Although the Standards Act establishes some general guidelines during and after an investigation, the Commissioner considered it necessary to set out more detailed internal procedures to be followed after having considered complaints pursuant to the Standards Act, including on the publication of case reports. To that end, the Committee for Standards and the Commissioner agreed on a series of procedures, and laid them down in a memorandum and letter. The internal procedures specify the following:

  • If after an investigation the Commissioner does not find evidence of misconduct, he issues a report which is published on his website (except for exceptional circumstances) and submitted to the person investigated, the complainant and the Committee for Standards, purely for information purposes.

  • If after an investigation the Commissioner finds that a prima facie breach of ethics or of a statutory duty has occurred, he must elaborate a report and follow one of the subsequent procedures:

    • If the breach was not of a serious nature and the person investigated agrees with the outcome of the investigation, the Commissioner may grant the person a time limit within which to remedy the breach by application of Article 22(5) of the Standards Act. If the remedy is carried out to the Commissioner’s satisfaction, he publishes the report on his website and closes the case.

    • If the breach was of a serious nature, the Commissioner must submit the report to the Committee for Standards in Public Life, who then decides whether to adopt the conclusions and any recommendations contained in the report, and takes an action by applying Articles 27 and 28 of the Standards Act. Additionally, the Commissioner informs the individual investigated and the complainant that the report has been concluded and has been submitted to the Committee. In these cases, the Committee for Standards is responsible for deciding when to authorise the publication of the reports on the Commissioner’s website (Commissioner for Standards in Public Life, 2021[26]; Commissioner for Standards in Public Life, 2019[27])

The procedure regarding publication of reports on cases of a serious nature has given rise to several challenges for the Commissioner, his office and the Committee for Standards. In particular, reports are often leaked to the media once the Commissioner has submitted his findings to the Committee for Standards, and political considerations, rather than those concerning accountability and transparency, drive decisions to publish the reports. To address these issues, two considerations are key: strengthening transparency and accountability while respecting the principles of fair process, and addressing political polarisation. The first can be dealt with regarding the process of investigations, whereas the second can be dealt with by reforming the structure of the Committee (as discussed below).

Regarding accountability and transparency, it is necessary to find the right balance between these principles and the principle of fair process and confidentiality. On the one hand, it is necessary to ensure transparency concerning the status of case reports so that the public can hold the Commissioner and the Committee for Standards accountable for processing the complaints. On the other hand, it is paramount that fair process be respected to uphold the integrity of the investigation.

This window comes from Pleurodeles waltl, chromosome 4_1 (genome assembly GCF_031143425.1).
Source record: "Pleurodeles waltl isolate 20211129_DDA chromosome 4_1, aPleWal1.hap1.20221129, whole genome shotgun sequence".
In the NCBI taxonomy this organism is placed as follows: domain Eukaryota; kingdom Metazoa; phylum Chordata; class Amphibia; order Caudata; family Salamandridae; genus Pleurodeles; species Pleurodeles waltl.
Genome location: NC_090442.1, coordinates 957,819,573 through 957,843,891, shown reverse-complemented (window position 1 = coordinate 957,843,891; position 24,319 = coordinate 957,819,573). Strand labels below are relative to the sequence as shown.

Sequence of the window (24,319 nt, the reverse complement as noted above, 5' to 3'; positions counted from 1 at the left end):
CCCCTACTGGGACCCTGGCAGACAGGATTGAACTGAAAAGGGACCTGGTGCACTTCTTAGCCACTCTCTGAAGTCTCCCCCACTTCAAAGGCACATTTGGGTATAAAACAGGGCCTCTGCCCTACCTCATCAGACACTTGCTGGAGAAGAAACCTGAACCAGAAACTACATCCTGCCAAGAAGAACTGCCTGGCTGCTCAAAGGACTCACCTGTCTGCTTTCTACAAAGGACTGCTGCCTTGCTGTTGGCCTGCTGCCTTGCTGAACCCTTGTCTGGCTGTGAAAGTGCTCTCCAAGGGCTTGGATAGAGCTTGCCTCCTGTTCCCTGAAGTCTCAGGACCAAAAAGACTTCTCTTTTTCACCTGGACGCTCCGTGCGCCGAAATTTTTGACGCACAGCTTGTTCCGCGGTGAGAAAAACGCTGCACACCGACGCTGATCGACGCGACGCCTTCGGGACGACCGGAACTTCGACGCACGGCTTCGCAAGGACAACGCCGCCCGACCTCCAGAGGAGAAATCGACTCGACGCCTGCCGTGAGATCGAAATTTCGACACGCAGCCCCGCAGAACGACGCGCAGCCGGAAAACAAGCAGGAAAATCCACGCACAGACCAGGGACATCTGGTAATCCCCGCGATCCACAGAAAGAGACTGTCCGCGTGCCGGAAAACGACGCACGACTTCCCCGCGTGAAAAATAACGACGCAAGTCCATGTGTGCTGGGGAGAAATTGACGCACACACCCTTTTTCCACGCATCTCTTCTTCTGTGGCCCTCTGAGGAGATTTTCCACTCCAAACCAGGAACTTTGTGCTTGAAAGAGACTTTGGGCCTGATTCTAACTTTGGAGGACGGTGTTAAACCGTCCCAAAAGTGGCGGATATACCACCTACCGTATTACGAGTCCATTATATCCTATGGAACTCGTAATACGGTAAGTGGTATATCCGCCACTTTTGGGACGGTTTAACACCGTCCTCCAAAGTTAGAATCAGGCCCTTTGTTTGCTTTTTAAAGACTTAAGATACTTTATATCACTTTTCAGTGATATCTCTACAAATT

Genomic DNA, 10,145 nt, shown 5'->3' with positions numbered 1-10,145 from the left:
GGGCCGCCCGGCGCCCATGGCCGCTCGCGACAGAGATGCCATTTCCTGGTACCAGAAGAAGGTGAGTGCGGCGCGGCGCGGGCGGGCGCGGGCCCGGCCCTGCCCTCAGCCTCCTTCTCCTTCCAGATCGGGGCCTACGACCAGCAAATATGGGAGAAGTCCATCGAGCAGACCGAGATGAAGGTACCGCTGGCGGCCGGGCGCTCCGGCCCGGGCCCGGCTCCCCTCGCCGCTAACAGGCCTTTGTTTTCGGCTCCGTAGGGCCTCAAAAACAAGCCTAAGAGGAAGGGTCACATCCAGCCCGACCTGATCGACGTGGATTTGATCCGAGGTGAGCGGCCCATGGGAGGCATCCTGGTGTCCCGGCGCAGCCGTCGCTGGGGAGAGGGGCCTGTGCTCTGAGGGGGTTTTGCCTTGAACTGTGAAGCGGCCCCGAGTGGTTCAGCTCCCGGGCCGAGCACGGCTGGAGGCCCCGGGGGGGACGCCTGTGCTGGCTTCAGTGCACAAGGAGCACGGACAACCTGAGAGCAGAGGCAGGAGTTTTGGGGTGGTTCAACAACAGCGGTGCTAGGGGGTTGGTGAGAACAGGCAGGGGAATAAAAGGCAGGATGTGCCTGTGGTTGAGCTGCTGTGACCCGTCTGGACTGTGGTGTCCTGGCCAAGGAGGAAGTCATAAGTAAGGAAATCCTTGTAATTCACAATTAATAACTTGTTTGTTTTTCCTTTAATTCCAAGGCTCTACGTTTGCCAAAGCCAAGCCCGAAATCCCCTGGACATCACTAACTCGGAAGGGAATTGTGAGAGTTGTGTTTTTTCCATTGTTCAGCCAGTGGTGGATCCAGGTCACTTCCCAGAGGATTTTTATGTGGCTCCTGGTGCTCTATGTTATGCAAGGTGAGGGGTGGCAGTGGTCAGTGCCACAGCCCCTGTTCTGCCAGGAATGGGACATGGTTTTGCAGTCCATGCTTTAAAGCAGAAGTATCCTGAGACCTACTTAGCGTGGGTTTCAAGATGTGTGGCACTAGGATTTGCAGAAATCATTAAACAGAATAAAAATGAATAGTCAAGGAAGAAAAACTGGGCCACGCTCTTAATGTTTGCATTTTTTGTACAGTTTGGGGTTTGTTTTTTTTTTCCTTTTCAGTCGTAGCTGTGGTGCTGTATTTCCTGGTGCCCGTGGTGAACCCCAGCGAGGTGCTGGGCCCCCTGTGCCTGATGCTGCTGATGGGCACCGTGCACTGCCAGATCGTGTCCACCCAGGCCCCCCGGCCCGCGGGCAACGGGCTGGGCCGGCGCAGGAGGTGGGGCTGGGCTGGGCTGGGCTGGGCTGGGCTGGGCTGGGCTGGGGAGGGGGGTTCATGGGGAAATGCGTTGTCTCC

As such, to improve transparency and accountability, the Ministry for Justice could consider including an obligation to the Commissioner in the Standards Act to provide further details on the procedures during and after investigation. To start, the Standards Act could clarify that the Commissioner will publish the status of all cases received on his website (for example, accepted/rejected, under review, submitted to the Committee, concluded). Codifying transparency in this regard will reduce the need for speculation about the status of a case, and will enable the public to hold the various actors responsible for processing the case.

With regards to the publication of case reports, the Standards Act could also be further clarified. First, it could specify that in cases where there is no evidence of misconduct or where the breach was not of a serious nature, the Commissioner’s reports will be published on the website upon conclusion of the investigation. Second, in cases concerning breaches of a serious nature, the Standards Act could clarify that upon conclusion of the investigation, the Commissioner will submit the findings report to the Chairperson of the Committee for Standards. Following this, the Chairperson will share the findings report with the Committee for Standards and approve the Commissioner’s publication of the report on the Commissioner’s website.

To facilitate transparency during the Standards Committees proceedings, the Standards Act could further clarify that the Committee for Standards will keep an up-to-date list on its website of cases currently considered by the Committee, including when the case reports were received and when the Committee will consider the Commissioner’s findings and issue their conclusions. Additionally, the Standards Act could clarify that the Committee for Standards will issue a report concerning the reasons for adopting or not the conclusions and recommendations contained in the findings report by the Commissioner – including, when appropriate, the reasons for conducting additional investigations. Such report could be published in the Committee’s website and be linked to the corresponding findings report by the Commissioner.